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Source: Colts hire Stanford coordinator

– A person familiar with the decision said Stanford offensive coordinator Pep Hamilton accepted the same position with the Colts, where he will be reunited with quarterback Andrew Luck.

The person spoke to The Associated Press on the condition of anonymity Friday because the deal has not yet officially been announced by the Colts. Team owner Jim Irsay tweeted that the Colts’ offense “could have some pep to it this fall.”

Hamilton will see familiar faces in Luck, last year’s No. 1 overall pick out of Stanford, and tight end Coby Fleener.

Luck set NFL rookie records for attempts and yards passing and fell just short of the league’s rookie marks for completions and touchdown passes.

He tied the league’s single-season record for most winning drives in the fourth quarter (seven) and produced a league-high nine wins in one-possession games.

Hamilton will replace Bruce Arians, who was hired this week as the new head coach for the Arizona Cardinals.

When Arians was introduced as head coach of the Cardinals in Tempe, Ariz., on Friday, he promised to build a team that’s “smart, disciplined, fast and physical – accountable, no excuses.”

The man who went 9-3 as interim coach in Indianapolis after Chuck Pagano left to be treated for leukemia choked up when he talked about his family, saying of his wife “this is our 15th move.”

And Arians moved quickly, saying he wants a staff assembled by Sunday.

He parted ways with popular Cardinals defensive coordinator Ray Horton, who in a matter of hours was named to the same position in Cleveland.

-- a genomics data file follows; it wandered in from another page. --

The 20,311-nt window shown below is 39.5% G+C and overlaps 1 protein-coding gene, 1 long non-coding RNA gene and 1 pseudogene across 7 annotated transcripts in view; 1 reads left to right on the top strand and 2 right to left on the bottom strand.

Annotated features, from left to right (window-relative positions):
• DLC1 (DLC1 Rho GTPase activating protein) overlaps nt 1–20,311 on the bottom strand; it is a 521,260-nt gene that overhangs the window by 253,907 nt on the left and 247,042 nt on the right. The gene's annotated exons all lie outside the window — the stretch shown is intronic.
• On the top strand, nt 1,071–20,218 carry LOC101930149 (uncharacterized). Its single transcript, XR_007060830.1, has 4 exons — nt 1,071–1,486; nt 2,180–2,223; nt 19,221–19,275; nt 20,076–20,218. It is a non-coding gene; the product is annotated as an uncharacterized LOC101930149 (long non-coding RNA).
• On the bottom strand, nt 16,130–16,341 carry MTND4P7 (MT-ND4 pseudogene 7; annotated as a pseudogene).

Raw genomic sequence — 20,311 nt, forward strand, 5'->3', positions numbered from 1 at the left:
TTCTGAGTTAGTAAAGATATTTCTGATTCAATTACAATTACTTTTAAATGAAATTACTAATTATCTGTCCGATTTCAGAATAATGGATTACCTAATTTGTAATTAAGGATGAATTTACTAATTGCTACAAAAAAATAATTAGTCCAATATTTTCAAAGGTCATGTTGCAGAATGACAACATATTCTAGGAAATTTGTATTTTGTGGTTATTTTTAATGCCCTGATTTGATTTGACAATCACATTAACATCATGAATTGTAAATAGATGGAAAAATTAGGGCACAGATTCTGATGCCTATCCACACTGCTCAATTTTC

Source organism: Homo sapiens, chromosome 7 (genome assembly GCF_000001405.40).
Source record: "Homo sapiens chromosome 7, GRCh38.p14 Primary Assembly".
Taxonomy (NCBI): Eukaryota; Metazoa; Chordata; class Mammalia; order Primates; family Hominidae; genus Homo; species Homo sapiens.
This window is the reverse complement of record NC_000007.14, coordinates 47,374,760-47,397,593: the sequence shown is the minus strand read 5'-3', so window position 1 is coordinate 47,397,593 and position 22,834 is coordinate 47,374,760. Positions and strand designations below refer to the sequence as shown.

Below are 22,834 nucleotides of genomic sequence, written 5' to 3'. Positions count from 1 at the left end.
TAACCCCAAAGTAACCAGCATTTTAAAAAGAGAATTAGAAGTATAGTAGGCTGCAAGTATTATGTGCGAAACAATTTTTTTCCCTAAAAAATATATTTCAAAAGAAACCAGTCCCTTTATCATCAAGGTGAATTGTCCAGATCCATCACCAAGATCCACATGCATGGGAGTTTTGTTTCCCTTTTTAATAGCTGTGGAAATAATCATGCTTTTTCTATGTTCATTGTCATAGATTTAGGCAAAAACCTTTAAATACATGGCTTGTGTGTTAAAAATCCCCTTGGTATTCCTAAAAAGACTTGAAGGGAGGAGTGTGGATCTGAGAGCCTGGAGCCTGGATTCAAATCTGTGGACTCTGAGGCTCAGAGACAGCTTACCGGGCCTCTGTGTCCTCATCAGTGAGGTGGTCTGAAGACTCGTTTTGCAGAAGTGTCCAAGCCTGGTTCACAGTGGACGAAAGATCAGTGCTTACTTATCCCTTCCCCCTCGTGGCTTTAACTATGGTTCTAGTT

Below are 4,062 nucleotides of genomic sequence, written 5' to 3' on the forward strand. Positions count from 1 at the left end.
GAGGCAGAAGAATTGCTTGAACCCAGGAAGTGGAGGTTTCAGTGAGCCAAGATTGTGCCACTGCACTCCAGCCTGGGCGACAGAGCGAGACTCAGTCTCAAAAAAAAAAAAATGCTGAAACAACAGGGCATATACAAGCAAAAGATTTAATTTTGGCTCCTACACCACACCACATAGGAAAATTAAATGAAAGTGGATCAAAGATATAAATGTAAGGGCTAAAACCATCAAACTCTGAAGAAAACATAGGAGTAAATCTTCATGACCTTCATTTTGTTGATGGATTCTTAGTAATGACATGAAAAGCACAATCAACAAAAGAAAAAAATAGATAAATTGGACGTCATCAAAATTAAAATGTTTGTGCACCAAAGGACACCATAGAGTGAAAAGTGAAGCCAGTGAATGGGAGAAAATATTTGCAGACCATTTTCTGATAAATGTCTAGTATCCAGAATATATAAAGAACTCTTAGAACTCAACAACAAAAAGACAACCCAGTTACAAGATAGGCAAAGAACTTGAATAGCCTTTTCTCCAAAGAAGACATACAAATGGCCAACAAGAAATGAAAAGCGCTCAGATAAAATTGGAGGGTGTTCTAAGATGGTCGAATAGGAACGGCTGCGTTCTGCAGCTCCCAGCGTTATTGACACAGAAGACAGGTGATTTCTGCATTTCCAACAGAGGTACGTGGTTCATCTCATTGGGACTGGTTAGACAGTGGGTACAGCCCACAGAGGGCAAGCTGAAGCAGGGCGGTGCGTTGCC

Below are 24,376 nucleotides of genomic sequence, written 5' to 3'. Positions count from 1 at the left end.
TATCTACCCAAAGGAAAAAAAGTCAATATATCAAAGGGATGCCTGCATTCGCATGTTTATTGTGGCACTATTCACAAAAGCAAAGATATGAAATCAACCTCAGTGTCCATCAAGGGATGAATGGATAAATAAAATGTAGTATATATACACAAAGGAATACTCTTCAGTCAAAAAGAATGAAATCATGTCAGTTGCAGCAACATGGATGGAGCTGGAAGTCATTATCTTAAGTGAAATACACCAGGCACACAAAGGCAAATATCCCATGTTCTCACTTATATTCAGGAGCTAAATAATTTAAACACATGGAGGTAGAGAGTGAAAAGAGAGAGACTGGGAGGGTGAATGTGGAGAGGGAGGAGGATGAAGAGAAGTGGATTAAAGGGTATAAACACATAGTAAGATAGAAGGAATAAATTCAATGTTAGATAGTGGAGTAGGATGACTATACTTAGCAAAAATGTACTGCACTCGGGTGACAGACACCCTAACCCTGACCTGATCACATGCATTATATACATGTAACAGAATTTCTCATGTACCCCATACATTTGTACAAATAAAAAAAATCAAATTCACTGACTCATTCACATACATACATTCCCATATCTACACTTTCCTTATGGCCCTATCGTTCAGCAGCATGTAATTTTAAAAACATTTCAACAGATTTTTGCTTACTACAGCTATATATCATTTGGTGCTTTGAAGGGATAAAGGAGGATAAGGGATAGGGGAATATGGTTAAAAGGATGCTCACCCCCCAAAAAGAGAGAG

Arians will call the offensive plays himself, although he will bring in someone with the title of offensive coordinator.

He said he proved to himself last year that he can be a successful head coach.

“And it was fun,” Arians said. “I got a taste of the blood.”

Arians wouldn’t confirm reports that Todd Bowles, still under contract with the Philadelphia Eagles, would be his defensive coordinator in Arizona, but he certainly spoke highly of him.

“Obviously, he’s very dear to me,” Arians said. “He was one of my captains at Temple (where Arians was head coach for five years). He’s got a bunch of Super Bowl rings as a player and he’s a hell of a football coach. That’s all I can say.”

Pagano said the Cardinals are getting “a great coach but a better man.”

Arians famously left the light on in Pagano’s office while the coach battled leukemia, and said he wept in his car when Pagano returned to work on Christmas Eve and, when he went home for the night, turned the light out.

“What he did in my absence was truly remarkable. I am forever in debt to Bruce,” Pagano said.

“He is and always will be a great friend and I wish him nothing but the best as he begins this new chapter in his life.”

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